Theranostics 2021; 11(9):4363-4380. doi:10.7150/thno.53624

Research Paper

Hepatic miR-378 modulates serum cholesterol levels by regulating hepatic bile acid synthesis

Chao Sun1*, Wei Liu1*, Zhiqiang Lu2, Yan Li3, Shengnan Liu1, Zhili Tang1, Ying Yan1, Zhiyang Li1, Hua Feng4, Duo Zhang5, Yun Liu6, Zhong-Ze Fang7, Changtao Jiang8, Qiurong Ding1, Jingjing Jiang2 Corresponding address, Hao Ying1,9 Corresponding address

1. CAS Key Laboratory of Nutrition, Metabolism and Food Safety, Shanghai Institute of Nutrition and Health, University of Chinese Academy of Sciences, Chinese Academy of Sciences, Shanghai 200031, China.
2. Department of Endocrinology and Metabolism, Zhongshan Hospital, Fudan University, Shanghai 200032, China.
3. State Key Laboratory of Food Science and Technology, School of Food Science and Technology, Jiangnan University, Wuxi 214122, China.
4. Omics Core, Bio-Med Big Data Center, CAS-MPG Partner Institute for Computational Biology, Shanghai Institutes for Biological Sciences, Chinese Academy of Sciences, Shanghai 200031, China.
5. Division of Pulmonary and Critical Care Medicine, Department of Medicine, Boston University Medical Campus, Boston, MA 02118, USA.
6. Shanghai Xuhui Central Hospital, Shanghai Clinical Center, Chinese Academy of Sciences, Shanghai 200031, China.
7. Department of Toxicology and Sanitary Chemistry, School of Public Health, Tianjin Medical University, Tianjin 300070, China.
8. Department of Physiology and Pathophysiology, School of Basic Medical Sciences, Peking University, and the Key Laboratory of Molecular Cardiovascular Science, Ministry of Education, Beijing 100191, China.
9. Key Laboratory of Food Safety Risk Assessment, Ministry of Health, Beijing 100021, China.
* These authors contributed equally to this work.

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Citation:
Sun C, Liu W, Lu Z, Li Y, Liu S, Tang Z, Yan Y, Li Z, Feng H, Zhang D, Liu Y, Fang ZZ, Jiang C, Ding Q, Jiang J, Ying H. Hepatic miR-378 modulates serum cholesterol levels by regulating hepatic bile acid synthesis. Theranostics 2021; 11(9):4363-4380. doi:10.7150/thno.53624. Available from https://www.thno.org/v11p4363.htm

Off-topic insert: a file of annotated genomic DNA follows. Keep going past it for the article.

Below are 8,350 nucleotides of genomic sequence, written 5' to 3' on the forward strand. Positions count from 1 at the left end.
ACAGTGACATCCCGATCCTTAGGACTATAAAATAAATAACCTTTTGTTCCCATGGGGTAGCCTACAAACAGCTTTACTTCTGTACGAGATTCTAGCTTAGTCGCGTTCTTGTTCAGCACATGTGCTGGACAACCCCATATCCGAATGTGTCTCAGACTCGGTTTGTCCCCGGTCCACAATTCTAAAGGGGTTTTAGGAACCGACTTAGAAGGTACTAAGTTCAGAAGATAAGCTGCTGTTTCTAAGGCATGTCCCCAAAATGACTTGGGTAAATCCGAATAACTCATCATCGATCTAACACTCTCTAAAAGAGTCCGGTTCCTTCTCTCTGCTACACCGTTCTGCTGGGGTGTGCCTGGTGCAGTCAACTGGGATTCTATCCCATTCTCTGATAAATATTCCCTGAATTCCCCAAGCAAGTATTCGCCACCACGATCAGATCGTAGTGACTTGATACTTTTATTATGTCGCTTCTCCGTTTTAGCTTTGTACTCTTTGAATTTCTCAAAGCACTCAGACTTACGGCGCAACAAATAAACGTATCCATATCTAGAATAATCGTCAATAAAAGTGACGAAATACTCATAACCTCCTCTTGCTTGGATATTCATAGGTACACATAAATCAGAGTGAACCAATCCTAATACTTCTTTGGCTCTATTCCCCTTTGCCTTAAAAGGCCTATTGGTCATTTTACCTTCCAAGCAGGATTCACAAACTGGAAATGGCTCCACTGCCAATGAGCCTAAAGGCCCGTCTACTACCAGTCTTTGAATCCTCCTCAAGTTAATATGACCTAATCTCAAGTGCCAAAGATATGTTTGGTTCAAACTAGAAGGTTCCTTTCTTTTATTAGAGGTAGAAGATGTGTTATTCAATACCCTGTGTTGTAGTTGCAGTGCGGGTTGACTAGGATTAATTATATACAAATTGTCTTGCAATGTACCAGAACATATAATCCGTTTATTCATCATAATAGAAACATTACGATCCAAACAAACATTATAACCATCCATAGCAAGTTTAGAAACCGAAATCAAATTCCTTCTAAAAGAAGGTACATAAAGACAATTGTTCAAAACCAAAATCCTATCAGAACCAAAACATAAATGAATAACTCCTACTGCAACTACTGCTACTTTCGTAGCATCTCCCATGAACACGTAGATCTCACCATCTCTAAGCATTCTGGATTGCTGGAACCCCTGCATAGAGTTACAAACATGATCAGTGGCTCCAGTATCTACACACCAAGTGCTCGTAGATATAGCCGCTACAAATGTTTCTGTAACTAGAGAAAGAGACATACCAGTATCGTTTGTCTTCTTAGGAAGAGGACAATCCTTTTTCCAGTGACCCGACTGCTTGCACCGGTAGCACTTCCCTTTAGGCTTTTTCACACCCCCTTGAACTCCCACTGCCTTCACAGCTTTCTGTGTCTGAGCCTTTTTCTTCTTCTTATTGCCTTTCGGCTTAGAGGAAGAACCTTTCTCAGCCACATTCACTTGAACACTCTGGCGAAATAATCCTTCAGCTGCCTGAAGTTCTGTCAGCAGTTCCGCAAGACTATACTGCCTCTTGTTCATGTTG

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Abstract

Rationale: An improved understanding of thyroid hormone (TH) action on cholesterol metabolism will facilitate the identification of novel therapeutic targets for hypercholesterolemia. TH-regulated microRNAs (miRNAs) have been implicated in TH-controlled biological processes; however, whether and how TH-regulated miRNAs mediate the cholesterol-lowering effect of TH remains unclear. Our aim was to identify TH-regulated microRNAs that have cholesterol-lowering effects and explore the underlying mechanism.

Method: Microarray and RNA-seq were performed to identify TH-regulated microRNAs and the genes regulated by mmu-miR-378-3p (miR-378) in the liver of mice, respectively. Recombinant adenoviruses encoding miR-378, Mafg, and shRNA for Mafg, antagomiR-378, liver-specific miR-378 transgenic mice, and miR-378 knockout mice were employed to investigate the roles of hepatic miR-378 and MAFG in cholesterol and bile acid homeostasis. The levels of bile salt species were determined by using UFLC-Triple-time of flight/MS.

Results: Here, we show that hepatic miR-378 is positively regulated by TH. Transient overexpression of miR-378 in the liver of mice reduces serum cholesterol levels, accompanied with an increase in the expression of key enzymes in primary bile acid synthetic pathways and corresponding increases in biliary and fecal bile acid levels. Consistently, liver-specific miR-378 transgenic mice with moderate overexpression of hepatic miR-378 display decreased serum cholesterol levels and resistance to diet-induced hypercholesterolemia, while mice lacking miR-378 exhibit defects in bile acid and cholesterol homeostasis. Mechanistically, hepatic miR-378 regulates the expression of key enzymes in both classic and alternative bile acid synthetic pathways through MAFG, a transcriptional repressor, thereby modulating bile acid and cholesterol metabolism.

Conclusions: TH-responsive hepatic miR-378 is capable of modulating serum cholesterol levels by regulating both the classic and alternative BA synthetic pathways. Our study not only identifies a previously undescribed role of hepatic miR-378 but also provides new cholesterol-lowering approaches.

Keywords: mmu-miR-378-3p, cholesterol, bile acid, MAFG, thyroid hormone.

Introduction